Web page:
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Tips & Techniques for a Distressed Finish

An authentic-looking, time-worn finish is very popular these days. Even better yet, this finishing technique is easy and very forgiving. Read on to learn how you can give your projects a great-looking, distressed finish.

First, Some Wear & Tear
To create a distressed look, you will need to simulate age. Start by vigorously sanding; this will add some serious wear to your project. Don’t be afraid to be aggressive. Focus on sharp edges, corners, and certain areas that would naturally receive more wear. Then, use distressing tools to create dings, dents, and scratches to give your project character. Distressing tools can be just about anything—keys, bolts, nails, a screwdriver, or any other hard object will all work well.

First, Some Wear & Tear


Put On Some Paint
Now comes the fun part—time to put on some paint! Applying a casual, distressed-paint finish offers a nice break from the much more demanding and time-consuming “formal” finish. When going for an old and well-worn look, the technique is easy and very forgiving. Highlighted below are two great options.

Milk Paint Header
Milk Paint Image A good way to create this casual look is with the vibrant colors of traditional milk paint. It comes in powdered form and is mixed with water as needed. Milk paint is easily to apply, dries fast, and gives you a rustic, washed look that instantly adds authenticity.

To create a distressed look, choose two contrasting colors of milk paint. Apply a thin coat of the first color. Next, sand some surfaces and edges to bare wood and apply the second color. When the paint is dry, sand through to expose the first color and the bare wood, creating the aged look you desire. For a final touch, you can add a light brown oil stain to darken the bare wood and soften the bright color of the milk paint.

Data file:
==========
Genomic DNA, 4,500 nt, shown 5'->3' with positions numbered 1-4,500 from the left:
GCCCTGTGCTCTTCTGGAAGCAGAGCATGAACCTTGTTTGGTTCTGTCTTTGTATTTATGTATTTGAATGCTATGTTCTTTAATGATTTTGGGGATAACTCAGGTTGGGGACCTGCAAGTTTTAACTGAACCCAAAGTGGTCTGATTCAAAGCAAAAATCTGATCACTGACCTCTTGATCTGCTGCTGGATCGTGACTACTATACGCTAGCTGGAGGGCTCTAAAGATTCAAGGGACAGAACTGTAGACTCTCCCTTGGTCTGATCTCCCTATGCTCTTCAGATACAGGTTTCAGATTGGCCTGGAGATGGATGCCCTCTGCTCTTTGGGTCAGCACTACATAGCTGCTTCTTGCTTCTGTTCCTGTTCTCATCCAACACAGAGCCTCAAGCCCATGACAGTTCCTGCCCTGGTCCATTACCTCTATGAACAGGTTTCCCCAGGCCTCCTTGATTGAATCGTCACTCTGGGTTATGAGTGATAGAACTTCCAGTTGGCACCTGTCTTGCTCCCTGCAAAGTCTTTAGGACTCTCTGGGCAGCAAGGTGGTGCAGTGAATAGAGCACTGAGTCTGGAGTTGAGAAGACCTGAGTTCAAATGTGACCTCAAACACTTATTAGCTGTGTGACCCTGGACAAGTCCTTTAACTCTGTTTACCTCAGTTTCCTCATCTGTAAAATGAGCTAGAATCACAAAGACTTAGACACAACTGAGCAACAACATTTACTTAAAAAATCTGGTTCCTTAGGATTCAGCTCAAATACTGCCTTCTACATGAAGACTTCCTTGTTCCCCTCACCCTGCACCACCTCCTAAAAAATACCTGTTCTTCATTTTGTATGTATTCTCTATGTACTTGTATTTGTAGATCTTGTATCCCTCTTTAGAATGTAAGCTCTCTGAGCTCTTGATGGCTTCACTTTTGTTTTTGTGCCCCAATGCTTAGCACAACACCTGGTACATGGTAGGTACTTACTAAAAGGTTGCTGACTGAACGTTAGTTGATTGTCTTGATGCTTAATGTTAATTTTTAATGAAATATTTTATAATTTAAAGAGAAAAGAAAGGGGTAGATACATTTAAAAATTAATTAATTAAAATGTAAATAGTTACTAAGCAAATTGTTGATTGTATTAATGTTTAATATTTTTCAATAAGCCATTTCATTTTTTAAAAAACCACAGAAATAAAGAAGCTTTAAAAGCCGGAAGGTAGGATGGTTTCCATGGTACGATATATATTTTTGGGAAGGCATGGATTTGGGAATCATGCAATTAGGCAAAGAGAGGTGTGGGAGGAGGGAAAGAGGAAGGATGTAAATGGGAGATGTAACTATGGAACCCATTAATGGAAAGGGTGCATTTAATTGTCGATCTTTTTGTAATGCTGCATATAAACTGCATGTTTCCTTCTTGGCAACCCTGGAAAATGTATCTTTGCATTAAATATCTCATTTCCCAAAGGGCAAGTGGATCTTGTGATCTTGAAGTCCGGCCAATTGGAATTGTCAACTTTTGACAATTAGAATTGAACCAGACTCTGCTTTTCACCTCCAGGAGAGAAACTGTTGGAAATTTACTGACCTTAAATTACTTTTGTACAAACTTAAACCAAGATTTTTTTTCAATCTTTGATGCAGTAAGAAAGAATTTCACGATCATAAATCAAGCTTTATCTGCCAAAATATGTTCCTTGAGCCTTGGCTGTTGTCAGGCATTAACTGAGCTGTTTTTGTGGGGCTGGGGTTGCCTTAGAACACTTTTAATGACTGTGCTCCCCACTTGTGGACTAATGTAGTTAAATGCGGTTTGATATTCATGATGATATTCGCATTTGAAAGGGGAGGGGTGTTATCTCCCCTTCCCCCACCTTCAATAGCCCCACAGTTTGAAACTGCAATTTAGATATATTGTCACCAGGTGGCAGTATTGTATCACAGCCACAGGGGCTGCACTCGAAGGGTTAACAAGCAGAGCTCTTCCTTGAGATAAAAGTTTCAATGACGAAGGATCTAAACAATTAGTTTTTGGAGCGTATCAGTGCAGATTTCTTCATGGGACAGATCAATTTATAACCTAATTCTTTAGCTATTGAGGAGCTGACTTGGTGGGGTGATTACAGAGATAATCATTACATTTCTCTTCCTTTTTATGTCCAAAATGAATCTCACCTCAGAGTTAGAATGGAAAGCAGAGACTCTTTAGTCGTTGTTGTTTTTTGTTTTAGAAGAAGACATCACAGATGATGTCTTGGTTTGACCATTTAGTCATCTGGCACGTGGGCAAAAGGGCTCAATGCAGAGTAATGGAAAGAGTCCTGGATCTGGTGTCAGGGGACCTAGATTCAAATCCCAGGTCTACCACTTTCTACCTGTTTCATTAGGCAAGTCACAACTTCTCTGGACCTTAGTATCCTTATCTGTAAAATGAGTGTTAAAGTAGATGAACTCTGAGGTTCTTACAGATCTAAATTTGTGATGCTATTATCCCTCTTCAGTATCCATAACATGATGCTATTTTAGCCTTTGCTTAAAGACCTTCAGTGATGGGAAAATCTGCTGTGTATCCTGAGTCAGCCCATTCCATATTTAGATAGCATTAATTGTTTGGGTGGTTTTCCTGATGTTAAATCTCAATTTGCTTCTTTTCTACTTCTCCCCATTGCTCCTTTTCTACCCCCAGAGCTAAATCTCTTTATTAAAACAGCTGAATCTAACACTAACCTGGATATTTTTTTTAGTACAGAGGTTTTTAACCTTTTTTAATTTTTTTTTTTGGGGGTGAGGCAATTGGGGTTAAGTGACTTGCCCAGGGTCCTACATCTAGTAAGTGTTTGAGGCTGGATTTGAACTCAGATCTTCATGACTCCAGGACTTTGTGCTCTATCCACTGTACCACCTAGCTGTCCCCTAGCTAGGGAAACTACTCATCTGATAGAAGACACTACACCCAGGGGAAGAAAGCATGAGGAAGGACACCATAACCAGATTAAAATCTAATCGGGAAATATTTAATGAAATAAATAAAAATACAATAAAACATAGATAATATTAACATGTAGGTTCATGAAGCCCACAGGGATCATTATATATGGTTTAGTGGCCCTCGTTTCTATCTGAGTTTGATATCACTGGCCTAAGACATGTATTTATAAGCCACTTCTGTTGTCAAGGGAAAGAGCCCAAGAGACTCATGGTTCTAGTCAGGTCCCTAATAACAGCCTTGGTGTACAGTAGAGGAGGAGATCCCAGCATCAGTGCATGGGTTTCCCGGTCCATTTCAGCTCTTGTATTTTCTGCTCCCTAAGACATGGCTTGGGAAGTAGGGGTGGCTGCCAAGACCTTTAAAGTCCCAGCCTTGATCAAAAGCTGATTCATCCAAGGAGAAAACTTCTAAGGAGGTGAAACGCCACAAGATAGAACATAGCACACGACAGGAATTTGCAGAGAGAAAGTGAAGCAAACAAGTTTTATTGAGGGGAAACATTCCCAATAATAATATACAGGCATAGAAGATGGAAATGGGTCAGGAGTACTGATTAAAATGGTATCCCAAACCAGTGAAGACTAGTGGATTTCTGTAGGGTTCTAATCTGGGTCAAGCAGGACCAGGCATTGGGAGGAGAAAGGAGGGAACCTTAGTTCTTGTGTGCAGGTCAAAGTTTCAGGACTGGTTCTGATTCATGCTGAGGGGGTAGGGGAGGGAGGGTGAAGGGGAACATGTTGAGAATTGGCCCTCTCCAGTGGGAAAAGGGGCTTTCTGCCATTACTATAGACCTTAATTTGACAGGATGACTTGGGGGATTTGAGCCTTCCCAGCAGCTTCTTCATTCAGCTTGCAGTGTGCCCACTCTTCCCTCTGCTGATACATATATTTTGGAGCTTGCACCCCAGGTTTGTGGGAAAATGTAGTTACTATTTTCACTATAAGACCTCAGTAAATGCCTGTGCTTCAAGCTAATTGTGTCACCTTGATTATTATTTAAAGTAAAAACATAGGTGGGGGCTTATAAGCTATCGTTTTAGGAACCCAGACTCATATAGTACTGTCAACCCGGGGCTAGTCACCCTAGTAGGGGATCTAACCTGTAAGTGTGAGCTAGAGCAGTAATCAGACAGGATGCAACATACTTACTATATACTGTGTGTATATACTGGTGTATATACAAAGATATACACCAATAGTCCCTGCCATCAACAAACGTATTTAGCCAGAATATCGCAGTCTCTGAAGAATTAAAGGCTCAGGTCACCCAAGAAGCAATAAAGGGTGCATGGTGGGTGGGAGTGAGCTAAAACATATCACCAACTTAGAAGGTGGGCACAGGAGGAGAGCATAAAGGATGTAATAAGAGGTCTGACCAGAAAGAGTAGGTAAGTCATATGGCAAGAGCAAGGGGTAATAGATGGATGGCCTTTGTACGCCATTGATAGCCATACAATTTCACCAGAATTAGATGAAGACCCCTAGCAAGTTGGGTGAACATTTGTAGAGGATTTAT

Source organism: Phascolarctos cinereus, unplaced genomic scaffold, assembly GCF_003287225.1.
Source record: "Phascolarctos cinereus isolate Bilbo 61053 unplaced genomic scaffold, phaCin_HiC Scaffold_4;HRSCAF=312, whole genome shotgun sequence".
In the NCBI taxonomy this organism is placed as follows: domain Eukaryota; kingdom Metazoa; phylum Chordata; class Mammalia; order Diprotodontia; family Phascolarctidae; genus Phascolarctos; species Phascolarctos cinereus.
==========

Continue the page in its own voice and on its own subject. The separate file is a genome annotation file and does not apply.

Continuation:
Petroleum Jelly Header
Petroleum Jelly Image Another method comes from our friends at Shanty2Chic. They used petroleum jelly while painting to create a distressed look. For this technique, you will need two paints: a base coat and a top coat. For your base, you can use acrylic, latex, or spray paint. First, apply your base coat on any section of your project where you would like it to show through. For a more distressed look, give your entire project a base coat.

After the first coat dries, rub a little petroleum jelly on any surface you want to show through your top coat. Focus on corners and edges. The jelly will keep your top coat from sticking. After applying the jelly, it’s time for a top coat. Latex paint provides a great distressed look, but you can also use acrylic paint.  Depending on the color, you may want to apply two coats.

After your top coat has dried, you can wipe off the areas where you put the petroleum jelly to add more wear. Use a sanding block or steel wool to sand down your project lightly, revealing more of the base coat and some bare wood. And that’s it, you’re done! See the final result of this technique here.


Share What You Create
Many of you share your projects with us via Kreg social platforms and in the Kreg Owners’ Community. Now there’s another great way to share them! Simply email photos and a brief description of your project to getinspired@kregtool.com. Then, be sure to connect with Kreg on all of our social platforms. Your project might be the next thing we share!

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From Kreg and Woodsmith Magazine
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